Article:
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 Technology News Analysis
 Rank  Last Week  Keyword  Change 
13 Apple Up
210 game Up
35 iPhone Up
44 app N/A
51 car Down
621 video Up
77 Samsung N/A
89 phone Up
911 Google Up
1014 Android Up
Other popular topics for the past week includes CES, smartphone, 2017, TV and Trump.
For the week ending January 14, 2017, we have analyzed 1028 technology news articles. These are the most frequently appeared keywords in the last week. In order to provide the latest trends, generic terms like "computer", "information" and "technology" are filtered.

CTO.org Editor

 News and Resources 
Ten years ago, Nokia and Blackberry were the hottest names in phones. Now, both are struggling to live another year.

Commentary: In Sweden, a billboard looks normal. Until a smoker walks by, that is.

Based on its name alone, one could have guessed that this short-story collection wasn't going to make it back in 1917.

South Korean prosecutors have officially requested an arrest warrant for Jay Y. Lee, Samsung's de facto leader since 2014, in a political bribery scandal.

The comedian shows up in a version of Carrie Fisher's famed Star Wars costume, and soothes Felicity Jones' nerves.

There's no Google Play Store in China, but there are plenty of imitators. And now, they all have to register with the government.

Commentary: In a new, biting ad, T-Mobile suggests Verizon is a bit of an old dog.

A 1949 Washington Post article about an exorcism inspired the book that became one of the most terrifying films ever.

President Obama's presentation to the vice president, about a week before they leave office, has inspired a batch of humorous tweets.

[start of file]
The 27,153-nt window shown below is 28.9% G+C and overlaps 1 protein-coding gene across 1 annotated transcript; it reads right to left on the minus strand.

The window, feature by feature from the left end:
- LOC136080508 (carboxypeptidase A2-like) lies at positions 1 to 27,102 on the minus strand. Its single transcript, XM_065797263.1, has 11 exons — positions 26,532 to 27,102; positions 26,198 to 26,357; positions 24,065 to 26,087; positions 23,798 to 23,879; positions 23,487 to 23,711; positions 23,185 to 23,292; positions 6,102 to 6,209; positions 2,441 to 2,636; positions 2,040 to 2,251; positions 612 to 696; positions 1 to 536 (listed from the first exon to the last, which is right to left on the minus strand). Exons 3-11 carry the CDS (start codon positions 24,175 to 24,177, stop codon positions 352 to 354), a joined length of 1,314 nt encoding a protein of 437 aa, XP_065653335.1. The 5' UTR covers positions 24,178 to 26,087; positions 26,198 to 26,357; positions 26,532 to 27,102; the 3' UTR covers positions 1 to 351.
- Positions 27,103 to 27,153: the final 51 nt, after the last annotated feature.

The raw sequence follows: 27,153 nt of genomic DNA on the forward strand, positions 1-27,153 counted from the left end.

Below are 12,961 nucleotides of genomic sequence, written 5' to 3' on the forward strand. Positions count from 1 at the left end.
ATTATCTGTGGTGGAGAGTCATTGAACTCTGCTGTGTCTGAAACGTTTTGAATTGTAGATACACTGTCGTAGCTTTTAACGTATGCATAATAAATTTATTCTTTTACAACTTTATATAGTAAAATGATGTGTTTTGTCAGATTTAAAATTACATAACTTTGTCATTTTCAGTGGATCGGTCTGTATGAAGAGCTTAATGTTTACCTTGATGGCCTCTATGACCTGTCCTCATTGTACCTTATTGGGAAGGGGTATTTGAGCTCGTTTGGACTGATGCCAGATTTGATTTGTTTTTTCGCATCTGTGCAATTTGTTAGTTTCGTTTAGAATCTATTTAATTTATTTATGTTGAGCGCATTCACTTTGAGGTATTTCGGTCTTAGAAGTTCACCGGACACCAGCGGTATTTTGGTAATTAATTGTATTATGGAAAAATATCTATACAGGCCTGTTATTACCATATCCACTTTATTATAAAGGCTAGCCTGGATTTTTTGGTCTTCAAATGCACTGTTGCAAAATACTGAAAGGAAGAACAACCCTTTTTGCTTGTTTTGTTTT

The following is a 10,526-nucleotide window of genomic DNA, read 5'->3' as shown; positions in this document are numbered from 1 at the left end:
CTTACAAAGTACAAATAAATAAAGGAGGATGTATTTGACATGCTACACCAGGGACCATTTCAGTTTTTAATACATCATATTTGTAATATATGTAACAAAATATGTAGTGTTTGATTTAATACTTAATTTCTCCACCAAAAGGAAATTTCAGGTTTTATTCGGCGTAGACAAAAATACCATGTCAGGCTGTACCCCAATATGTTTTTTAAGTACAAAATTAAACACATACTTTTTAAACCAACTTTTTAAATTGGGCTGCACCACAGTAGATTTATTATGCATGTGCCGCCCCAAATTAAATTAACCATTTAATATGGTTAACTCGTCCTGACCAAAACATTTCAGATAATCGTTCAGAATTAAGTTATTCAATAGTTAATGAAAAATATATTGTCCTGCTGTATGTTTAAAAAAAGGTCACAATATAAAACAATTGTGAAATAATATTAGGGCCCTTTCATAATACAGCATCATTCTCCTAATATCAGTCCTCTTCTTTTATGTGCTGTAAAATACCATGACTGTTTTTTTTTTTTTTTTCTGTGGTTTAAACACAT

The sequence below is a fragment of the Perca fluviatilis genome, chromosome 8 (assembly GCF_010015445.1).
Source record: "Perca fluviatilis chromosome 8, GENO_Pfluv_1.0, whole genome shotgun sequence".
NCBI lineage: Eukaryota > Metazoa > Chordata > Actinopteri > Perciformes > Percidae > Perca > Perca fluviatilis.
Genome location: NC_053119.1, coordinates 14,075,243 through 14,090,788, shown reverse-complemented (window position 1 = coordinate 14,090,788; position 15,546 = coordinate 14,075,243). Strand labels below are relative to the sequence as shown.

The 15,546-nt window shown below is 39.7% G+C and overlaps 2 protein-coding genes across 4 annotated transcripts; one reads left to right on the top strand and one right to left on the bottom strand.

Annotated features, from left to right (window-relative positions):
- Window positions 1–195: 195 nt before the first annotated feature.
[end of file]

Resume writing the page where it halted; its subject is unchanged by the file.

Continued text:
Commentary: After Rep. John Lewis declares him no legitimate president, Donald Trump scoffs and says Lewis is all talk.

The unnerving final scene that spawned Brad Pitt's infamous line almost didn't make it into the 1995 film.

Commentary: Inevitably, Saturday Night Live mocks Donald Trump's press conference. Inevitably, Vladimir Putin infiltrates it too.

For a free, 24/7 kids' channel, PBS experiments with cutting-edge interactivity, but it also relies on a TV tech as retro as it gets: broadcast airwaves.

Nintendo of America President Reggie Fils-Aime chats with CNET about how a device you can hold in your hand isn't actually a handheld.

Commentary: These envelope-pushing phones will move everyone forward, but it may be years before they're fully embraced.

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Selected news feeds from CNET News.com, Computerworld, TechWeb, and Yahoo! News
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Sun, January 15, 2017
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